Wednesday, May 23, 2007


The wife is in Lima.
This poem has been in my head, of late.

Meditation at Lagunitas
by Robert Hass

All the new thinking is about loss.
In this it resembles all the old thinking.
The idea, for example, that each particular erases
the luminous clarity of a general idea. That the clown-
faced woodpecker probing the dead sculpted trunk
of that black birch is, by his presence,
some tragic falling off from a first world
of undivided light. Or the other notion that,
because there is in this world no one thing
to which the bramble of blackberry corresponds,
a word is elegy to what it signifies.
We talked about it late last night and in the voice
of my friend, there was a thin wire of grief, a tone
almost querulous. After a while I understood that,
talking this way, everything dissolves: justice,
pine, hair, woman, you and I. There was a woman
I made love to and I remembered how, holding
her small shoulders in my hands sometimes,
I felt a violent wonder at her presence
like a thirst for salt, for my childhood river
with its island willows, silly music from the pleasure boat,
muddy places where we caught the little orange-silver fish
called pumpkinseed. It hardly had to do with her.
Longing, we say, because desire is full
of endless distances. I must have been the same to her.
But I remember so much, the way her hands dismantled bread,
the thing her father said that hurt her, what
she dreamed. There are moments when the body is as numinous
as words, days that are the good flesh continuing.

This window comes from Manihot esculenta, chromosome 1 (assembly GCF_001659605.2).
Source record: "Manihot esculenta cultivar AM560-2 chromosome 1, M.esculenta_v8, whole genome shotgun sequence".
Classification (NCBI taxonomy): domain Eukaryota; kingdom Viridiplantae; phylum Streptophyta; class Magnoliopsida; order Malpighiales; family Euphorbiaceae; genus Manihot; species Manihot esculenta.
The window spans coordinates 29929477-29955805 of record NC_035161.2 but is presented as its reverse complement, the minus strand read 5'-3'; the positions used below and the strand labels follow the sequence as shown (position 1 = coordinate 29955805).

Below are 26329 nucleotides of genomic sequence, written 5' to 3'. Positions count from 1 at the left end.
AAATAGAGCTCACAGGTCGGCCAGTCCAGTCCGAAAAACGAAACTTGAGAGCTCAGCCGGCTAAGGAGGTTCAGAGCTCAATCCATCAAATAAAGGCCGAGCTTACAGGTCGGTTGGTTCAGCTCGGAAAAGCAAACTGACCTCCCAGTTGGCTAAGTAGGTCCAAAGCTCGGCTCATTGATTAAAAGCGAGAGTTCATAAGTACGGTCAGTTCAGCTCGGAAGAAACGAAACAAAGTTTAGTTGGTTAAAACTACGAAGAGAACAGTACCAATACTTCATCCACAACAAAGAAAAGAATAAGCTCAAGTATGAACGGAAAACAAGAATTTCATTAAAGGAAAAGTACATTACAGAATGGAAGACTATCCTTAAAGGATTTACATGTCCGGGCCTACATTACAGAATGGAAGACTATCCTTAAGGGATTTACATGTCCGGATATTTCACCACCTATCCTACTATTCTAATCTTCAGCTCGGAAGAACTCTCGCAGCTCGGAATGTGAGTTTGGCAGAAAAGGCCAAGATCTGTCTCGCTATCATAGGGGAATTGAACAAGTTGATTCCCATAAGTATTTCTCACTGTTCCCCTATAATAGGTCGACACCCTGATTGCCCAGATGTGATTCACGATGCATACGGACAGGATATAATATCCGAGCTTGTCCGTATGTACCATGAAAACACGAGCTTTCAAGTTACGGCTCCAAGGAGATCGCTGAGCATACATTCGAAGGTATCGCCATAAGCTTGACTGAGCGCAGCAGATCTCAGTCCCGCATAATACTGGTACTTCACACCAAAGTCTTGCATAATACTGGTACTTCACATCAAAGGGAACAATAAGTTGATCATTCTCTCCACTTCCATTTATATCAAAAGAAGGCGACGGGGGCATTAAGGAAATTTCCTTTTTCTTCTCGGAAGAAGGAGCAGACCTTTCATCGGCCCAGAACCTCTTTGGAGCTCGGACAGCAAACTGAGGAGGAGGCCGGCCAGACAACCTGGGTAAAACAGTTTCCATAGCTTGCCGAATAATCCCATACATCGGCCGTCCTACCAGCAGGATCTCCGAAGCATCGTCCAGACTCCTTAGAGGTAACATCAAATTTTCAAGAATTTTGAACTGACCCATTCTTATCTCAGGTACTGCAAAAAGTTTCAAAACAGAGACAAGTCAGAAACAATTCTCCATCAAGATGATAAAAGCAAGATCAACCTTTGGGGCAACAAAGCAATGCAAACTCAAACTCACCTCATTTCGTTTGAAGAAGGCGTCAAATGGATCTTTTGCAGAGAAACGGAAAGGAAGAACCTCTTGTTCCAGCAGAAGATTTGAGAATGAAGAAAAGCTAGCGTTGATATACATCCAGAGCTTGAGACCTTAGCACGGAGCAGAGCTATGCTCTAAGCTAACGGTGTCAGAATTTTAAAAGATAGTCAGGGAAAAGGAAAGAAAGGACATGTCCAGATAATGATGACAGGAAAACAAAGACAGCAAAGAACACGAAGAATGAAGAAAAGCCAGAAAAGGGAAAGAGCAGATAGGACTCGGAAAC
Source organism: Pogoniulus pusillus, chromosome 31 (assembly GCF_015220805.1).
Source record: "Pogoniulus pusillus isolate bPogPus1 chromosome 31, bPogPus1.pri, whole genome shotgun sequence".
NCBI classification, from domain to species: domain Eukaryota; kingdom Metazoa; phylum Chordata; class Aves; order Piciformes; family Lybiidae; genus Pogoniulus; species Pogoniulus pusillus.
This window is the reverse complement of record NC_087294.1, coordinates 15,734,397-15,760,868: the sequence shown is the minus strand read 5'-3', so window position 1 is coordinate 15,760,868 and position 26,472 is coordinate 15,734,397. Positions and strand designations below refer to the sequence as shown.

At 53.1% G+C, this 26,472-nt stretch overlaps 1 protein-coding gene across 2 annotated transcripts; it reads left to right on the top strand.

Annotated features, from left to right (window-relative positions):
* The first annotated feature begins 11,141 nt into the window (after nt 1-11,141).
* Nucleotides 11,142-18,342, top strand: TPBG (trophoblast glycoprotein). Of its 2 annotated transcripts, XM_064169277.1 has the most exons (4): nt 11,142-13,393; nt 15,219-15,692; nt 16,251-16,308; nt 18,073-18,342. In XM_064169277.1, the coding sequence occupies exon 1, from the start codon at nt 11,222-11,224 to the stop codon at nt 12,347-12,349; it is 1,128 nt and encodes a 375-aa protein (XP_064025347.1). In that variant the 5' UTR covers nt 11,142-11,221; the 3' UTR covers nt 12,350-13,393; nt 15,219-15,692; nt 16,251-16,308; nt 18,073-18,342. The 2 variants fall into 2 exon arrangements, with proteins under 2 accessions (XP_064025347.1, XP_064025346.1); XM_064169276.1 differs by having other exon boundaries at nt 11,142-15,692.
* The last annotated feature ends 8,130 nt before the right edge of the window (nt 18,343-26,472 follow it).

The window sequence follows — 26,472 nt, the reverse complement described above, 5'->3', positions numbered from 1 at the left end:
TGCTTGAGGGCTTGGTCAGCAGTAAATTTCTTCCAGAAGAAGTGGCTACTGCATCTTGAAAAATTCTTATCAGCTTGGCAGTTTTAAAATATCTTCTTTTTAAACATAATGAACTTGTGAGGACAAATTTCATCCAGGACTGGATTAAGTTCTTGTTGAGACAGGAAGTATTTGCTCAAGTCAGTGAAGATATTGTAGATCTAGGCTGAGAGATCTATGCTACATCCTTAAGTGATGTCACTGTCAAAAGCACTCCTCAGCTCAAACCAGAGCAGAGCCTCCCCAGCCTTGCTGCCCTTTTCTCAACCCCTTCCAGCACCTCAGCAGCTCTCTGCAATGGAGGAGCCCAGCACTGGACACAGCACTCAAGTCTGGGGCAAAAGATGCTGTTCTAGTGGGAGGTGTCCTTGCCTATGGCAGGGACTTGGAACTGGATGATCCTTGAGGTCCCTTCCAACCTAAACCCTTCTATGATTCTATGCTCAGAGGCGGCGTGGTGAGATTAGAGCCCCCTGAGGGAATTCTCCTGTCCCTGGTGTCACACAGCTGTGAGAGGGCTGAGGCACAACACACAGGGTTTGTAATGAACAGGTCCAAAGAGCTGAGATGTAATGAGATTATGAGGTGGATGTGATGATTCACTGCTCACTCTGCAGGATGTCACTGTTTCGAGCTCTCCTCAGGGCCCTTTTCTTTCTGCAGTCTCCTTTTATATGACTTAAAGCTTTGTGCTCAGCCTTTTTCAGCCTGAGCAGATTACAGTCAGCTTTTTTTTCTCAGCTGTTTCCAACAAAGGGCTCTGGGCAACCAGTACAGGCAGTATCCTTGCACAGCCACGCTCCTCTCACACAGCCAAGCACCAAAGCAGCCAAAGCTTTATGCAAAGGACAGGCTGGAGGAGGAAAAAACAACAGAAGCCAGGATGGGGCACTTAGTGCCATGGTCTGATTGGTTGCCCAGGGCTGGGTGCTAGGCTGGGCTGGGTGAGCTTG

Such tenderness, those afternoons and evenings,
saying blackberry, blackberry, blackberry.

Tuesday, May 22, 2007

"Playing is for pleasure"

If, like me, you feel the need to hear Master Shake say, "you'll find the back of my hand very displeasing" at least once a week, go here. My friend Will has gone to the trouble to collect many of the greatest sound clips from the greatest show in the history of human existence (well, except The Love Boat) in one place. It takes about a minute to load, but it's well worth it.

Poker Recap I

The goals of this blog are few, and simple:

1) Enlighten the world to the heretofore neglected-genius of Gustavus Adolphus
2) Provide a much-needed forum for those brave men trying to clone the Brazilian tree frog from orchid pollen
3) Offer insights into the world of semi-professional poker. (Poker, as you might guess, is one of the ‘new careers’ referred to in the blog’s title. The other two being, as you probably already know, lumberjacking, and World Music critic for the Washington Post.)

So without further ado, here’s the first installment of what will be a recurring feature: The ANCIANT (A New Career In A New Town) Poker Recap.

Game: PLO Hi/Lo
Date: May 16
Blinds: 1/2